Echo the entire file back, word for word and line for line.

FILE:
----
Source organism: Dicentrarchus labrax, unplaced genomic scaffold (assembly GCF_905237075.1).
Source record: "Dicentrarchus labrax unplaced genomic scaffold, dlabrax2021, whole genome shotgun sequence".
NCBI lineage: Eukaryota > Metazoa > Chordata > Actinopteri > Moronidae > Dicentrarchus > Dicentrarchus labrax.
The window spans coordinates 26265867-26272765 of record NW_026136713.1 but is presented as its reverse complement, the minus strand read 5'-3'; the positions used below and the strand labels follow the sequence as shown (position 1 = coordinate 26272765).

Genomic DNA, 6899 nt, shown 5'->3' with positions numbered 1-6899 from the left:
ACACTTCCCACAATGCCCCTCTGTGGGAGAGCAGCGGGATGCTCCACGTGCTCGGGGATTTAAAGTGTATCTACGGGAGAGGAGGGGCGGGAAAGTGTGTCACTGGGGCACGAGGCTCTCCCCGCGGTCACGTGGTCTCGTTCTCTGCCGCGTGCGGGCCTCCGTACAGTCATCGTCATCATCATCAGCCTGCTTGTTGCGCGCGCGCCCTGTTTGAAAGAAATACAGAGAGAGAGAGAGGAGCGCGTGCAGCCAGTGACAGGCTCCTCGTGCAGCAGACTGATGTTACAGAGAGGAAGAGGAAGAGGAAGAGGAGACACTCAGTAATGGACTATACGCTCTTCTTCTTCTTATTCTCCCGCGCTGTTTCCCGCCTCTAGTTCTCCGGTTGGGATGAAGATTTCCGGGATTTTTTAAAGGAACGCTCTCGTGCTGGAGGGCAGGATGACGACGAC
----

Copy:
Source organism: Dicentrarchus labrax, unplaced genomic scaffold (assembly GCF_905237075.1).
Source record: "Dicentrarchus labrax unplaced genomic scaffold, dlabrax2021, whole genome shotgun sequence".
NCBI lineage: Eukaryota > Metazoa > Chordata > Actinopteri > Moronidae > Dicentrarchus > Dicentrarchus labrax.
The window spans coordinates 26265867-26272765 of record NW_026136713.1 but is presented as its reverse complement, the minus strand read 5'-3'; the positions used below and the strand labels follow the sequence as shown (position 1 = coordinate 26272765).

Genomic DNA, 6899 nt, shown 5'->3' with positions numbered 1-6899 from the left:
ACACTTCCCACAATGCCCCTCTGTGGGAGAGCAGCGGGATGCTCCACGTGCTCGGGGATTTAAAGTGTATCTACGGGAGAGGAGGGGCGGGAAAGTGTGTCACTGGGGCACGAGGCTCTCCCCGCGGTCACGTGGTCTCGTTCTCTGCCGCGTGCGGGCCTCCGTACAGTCATCGTCATCATCATCAGCCTGCTTGTTGCGCGCGCGCCCTGTTTGAAAGAAATACAGAGAGAGAGAGAGGAGCGCGTGCAGCCAGTGACAGGCTCCTCGTGCAGCAGACTGATGTTACAGAGAGGAAGAGGAAGAGGAAGAGGAGACACTCAGTAATGGACTATACGCTCTTCTTCTTCTTATTCTCCCGCGCTGTTTCCCGCCTCTAGTTCTCCGGTTGGGATGAAGATTTCCGGGATTTTTTAAAGGAACGCTCTCGTGCTGGAGGGCAGGATGACGACGAC